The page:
Bolivia

Letter from Bolivia

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The Bolivian government is launching a counter-offensive against the very successful and popular campaign of the indigenous peoples from Isiboro Secure Indigenous Territory and National Park (Tipnis). This is a massive rainforest in which a number of indigenous nations either live or depend on.

With money from the Brazilian government a road is being built connecting Brazil to the Pacific Ocean. The route of the road goes through this important environment. It is estimated that a million trees will be destroyed.

Mass revolt against poverty in Bolivia

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The streets of the city of Potosí, 600 kilometres south east of the capital, La Paz, are desolate, distended with the uncollected garbage of 18 days of general strike and popular revolt against poverty.

Stores are closed and public and private institutions boarded up, along with schools, markets, and banks. Cash machines are out of money, supplies of food and fuel are low, and inflation is lifting the prices of remaining basic commodities into the clouds. Only vehicles authorised by Potosí's Civic Committee are permitted to navigate the streets.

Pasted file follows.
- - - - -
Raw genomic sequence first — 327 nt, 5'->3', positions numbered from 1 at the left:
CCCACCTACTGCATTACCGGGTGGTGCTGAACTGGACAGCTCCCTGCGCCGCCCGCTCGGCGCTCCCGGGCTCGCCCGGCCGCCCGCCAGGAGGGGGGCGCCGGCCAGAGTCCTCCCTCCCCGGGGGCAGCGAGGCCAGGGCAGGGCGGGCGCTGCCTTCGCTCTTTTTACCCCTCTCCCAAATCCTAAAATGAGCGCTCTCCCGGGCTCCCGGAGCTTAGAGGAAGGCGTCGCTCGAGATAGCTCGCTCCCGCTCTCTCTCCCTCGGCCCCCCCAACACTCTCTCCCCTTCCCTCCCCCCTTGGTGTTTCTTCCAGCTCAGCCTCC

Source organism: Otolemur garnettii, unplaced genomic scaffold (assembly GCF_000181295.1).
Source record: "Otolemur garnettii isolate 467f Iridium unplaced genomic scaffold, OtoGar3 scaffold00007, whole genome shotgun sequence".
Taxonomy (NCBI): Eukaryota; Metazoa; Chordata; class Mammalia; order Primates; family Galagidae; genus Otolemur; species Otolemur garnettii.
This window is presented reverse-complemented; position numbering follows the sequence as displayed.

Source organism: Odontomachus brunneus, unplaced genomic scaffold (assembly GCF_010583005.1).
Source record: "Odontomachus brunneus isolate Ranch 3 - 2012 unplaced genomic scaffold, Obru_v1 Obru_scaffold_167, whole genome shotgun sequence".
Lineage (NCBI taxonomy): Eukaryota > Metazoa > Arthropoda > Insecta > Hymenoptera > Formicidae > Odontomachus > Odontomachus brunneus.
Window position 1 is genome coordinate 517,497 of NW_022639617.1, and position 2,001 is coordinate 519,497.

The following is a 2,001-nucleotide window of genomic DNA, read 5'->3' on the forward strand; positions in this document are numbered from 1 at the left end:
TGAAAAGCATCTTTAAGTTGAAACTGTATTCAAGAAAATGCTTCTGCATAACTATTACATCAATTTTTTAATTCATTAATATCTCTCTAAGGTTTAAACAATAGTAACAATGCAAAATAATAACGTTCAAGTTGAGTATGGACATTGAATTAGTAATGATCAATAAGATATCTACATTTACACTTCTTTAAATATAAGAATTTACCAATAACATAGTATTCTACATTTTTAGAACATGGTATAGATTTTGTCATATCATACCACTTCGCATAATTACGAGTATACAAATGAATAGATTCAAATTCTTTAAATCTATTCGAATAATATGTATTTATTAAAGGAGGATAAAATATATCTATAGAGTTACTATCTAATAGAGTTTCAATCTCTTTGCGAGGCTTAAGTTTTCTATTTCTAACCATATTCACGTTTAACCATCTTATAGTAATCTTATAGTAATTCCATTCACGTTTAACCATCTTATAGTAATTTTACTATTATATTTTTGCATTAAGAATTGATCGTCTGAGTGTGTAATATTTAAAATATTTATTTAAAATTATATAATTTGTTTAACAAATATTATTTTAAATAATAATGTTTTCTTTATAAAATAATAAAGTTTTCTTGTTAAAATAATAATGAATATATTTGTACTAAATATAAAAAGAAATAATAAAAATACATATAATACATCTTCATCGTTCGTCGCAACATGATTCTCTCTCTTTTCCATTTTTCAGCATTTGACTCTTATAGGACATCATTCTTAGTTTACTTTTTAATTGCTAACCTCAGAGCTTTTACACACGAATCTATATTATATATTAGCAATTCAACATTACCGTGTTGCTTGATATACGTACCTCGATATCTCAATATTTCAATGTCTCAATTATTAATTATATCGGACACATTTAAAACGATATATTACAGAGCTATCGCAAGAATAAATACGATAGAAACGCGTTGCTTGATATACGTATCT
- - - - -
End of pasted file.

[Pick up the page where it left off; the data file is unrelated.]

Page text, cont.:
Revolutionary Horizons

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Forrest Hylton and Sinclair Thomson

Some years before the French Revolution, Bolivia's indigenous masses, the Aymara, the Quechua and others, rose up. The names of the heroes of the 1780-1 rebellion - Tomás Katari, Tupaj Amaro and Tupaj Katari - still echo through Bolivia, where two thirds of the population define themselves as indigenous.

No saviours or substitutes

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The words of the Internationale strike a chord for all socialists who believe society can only be transformed from below. It is a message that could not be more urgent than for today's working class in Venezuela and Bolivia.

No saviour from on high delivers
No faith have we in prince or peer.

So runs the second verse of the socialist anthem the Internationale. It is rarely sung in Britain. But the message is very important.

Bolivia: Right Wing Threatens Morales

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The fledgling left wing administration in Bolivia faces growing challenges to its programme of reforms.

Recent weeks have seen "strikes" coordinated by business organisations and renewed demands for regional autonomy in the east of the country. The growing tensions flow from the attempts by the new government to reconcile competing demands from different sections of Bolivian society.

Bolivia: Standing Tall in El Alto

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Bolivians are fighting to protect their natural resources.

Bolivia may be the second poorest country in Latin America (after Haiti), and one of the least known outside the region, but in the struggle against neoliberalism it is playing a key role. In 2000, in the town of Cochabamba, a mass movement of small farmers, market traders, workers and indigenous community groups reversed a government decision to sell off the regional water supply to Bechtel.

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